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I work on a large .Net Winforms project with a Web Service connection to Sql Server. It has evolved to have around 10 different services grouped by business function. Some of these services have gotten quite large with many functions. What is the best practices on this? Is there a performance hit to having hundreds of functions in the same service? Would it be better to have more smaller services? It seems fairly easy to use as it is, the services are fairly isolated from each other, and you usually know right away which service you want.

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It is better to have fewer calls to the web service methods that return larger data sets than having multiple calls to web methods returning only small amounts of data. The rule of thumb is to avoid as much as you can to traverse process and network boundaries.

  • I have the same number of calls and the same amount of data. My question is would it be better to have 1000 calls in 1 service or 100 calls in 10 different services or 50 calls in 20 services or does it matter at all? – dwidel Jan 24 '11 at 21:17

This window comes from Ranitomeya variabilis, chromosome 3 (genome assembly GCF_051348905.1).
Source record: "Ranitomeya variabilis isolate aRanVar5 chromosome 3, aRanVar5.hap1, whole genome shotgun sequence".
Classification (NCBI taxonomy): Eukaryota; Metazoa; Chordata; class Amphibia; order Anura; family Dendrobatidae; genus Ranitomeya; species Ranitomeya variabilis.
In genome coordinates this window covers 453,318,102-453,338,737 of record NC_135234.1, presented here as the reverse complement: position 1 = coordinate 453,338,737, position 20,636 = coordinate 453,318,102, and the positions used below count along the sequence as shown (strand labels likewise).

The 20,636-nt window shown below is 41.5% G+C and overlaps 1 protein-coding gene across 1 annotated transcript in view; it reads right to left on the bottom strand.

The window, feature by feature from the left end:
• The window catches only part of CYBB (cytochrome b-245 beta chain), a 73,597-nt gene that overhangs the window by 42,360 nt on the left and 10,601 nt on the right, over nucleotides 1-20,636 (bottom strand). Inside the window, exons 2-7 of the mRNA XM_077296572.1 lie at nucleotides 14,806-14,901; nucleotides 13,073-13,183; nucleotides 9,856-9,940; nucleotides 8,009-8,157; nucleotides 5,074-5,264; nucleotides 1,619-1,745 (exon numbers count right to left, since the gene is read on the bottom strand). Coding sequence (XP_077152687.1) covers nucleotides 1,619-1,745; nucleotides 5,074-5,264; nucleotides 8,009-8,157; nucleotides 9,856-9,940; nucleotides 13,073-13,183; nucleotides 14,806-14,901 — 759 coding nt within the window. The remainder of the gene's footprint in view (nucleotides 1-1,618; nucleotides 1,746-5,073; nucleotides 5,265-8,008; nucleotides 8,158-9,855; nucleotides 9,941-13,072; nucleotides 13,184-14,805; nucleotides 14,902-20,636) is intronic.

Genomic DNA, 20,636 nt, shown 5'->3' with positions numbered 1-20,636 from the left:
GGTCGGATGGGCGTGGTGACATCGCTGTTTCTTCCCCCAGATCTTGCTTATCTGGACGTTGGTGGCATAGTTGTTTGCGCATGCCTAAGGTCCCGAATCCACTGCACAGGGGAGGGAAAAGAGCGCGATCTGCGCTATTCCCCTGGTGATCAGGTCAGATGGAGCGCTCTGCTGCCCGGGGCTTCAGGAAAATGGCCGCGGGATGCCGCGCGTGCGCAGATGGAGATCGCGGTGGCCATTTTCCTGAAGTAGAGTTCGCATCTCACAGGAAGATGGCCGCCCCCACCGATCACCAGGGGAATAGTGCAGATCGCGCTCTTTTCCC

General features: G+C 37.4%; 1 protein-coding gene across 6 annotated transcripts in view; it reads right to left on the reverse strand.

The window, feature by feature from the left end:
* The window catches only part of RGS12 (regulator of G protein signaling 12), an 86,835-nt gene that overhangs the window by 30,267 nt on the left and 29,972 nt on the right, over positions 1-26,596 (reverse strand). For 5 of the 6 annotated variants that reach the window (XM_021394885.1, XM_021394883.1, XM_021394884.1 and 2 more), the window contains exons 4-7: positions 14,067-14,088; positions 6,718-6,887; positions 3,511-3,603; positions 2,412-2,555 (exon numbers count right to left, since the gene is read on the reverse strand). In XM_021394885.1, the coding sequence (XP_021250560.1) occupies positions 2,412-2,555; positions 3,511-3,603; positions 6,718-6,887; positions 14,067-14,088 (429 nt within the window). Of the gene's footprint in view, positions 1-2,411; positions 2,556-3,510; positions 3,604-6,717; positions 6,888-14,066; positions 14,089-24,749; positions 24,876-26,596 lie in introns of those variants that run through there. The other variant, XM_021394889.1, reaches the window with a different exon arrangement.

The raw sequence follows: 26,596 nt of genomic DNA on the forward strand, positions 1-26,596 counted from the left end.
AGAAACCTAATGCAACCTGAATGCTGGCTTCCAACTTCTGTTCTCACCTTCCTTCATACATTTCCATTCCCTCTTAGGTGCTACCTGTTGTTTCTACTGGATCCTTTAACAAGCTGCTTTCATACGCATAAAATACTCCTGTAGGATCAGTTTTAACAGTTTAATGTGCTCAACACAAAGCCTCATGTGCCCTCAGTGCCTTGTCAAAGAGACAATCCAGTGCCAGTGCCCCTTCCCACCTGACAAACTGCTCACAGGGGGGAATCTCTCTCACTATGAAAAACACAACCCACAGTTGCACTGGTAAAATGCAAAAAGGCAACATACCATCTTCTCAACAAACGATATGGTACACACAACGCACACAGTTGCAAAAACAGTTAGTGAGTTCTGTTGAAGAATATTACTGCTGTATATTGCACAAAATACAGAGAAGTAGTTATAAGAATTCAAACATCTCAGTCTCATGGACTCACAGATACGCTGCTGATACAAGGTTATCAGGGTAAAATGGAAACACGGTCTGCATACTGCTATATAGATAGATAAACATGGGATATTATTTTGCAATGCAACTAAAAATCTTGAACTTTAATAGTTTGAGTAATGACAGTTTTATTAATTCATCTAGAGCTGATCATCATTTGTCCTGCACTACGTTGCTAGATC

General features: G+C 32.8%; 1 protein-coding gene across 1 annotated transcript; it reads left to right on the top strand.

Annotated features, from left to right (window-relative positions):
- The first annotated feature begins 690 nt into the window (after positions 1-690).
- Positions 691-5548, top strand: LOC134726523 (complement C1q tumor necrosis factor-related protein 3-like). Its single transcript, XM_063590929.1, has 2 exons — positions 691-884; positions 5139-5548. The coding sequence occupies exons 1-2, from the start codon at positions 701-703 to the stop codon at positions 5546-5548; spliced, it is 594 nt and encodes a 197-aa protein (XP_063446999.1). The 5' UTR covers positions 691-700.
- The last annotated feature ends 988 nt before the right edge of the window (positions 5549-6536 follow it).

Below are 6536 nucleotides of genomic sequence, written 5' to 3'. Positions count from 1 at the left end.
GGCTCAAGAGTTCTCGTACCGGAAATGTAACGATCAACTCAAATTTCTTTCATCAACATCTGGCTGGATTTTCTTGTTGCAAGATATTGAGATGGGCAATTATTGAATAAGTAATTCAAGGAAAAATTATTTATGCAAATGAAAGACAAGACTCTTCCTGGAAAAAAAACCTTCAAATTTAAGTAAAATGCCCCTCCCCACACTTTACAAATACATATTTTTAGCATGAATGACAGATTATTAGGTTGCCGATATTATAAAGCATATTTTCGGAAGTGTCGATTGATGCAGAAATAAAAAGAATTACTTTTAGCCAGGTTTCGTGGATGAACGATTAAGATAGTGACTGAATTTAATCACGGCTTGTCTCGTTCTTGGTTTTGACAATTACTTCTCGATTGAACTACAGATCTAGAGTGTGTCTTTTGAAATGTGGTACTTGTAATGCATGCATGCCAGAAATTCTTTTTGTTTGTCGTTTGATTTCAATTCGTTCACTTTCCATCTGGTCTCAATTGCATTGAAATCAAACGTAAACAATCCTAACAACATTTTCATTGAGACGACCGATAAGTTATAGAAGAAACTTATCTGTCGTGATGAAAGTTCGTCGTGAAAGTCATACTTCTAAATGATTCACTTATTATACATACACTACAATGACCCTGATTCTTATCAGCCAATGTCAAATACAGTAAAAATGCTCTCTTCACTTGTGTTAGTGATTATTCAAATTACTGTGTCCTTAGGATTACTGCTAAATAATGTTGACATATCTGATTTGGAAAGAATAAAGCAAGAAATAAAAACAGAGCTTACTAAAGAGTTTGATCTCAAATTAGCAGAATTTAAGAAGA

• I disagree. Only retrieve the data that you require at any given time. Lots of small calls are better than one large call returning all the data for a customer, for example. – DaveRead Apr 13 '11 at 8:41
  • @DaveRead, it's always better to perform load tests in order to have objective results. Personally I have performed many tests (in applications of mine) in which the conclusion was that network latencies and serialization/deserialization overheads made that it was preferred to make fewer calls with bigger data sets. Of course this will depend. – Darin Dimitrov Apr 13 '11 at 8:44
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When you are referring to calls, do you mean WebMethods, or do you mean actual calls to the WebMethod?

I have never heard of a bottleneck in grouping all the webmethods together into one webservice, but one advantage for splitting it out over multiple services would be that you could put each webservice in a different Application pool and that could at least cut down on app pool recycling.

Also, basic Web services have been deprecated in .net 4.0. They have been replaced with WCF which show some significant performance increases over the old Web Service method. See http://msdn.microsoft.com/en-us/library/bb310550.aspx for the performance analysis between the two.

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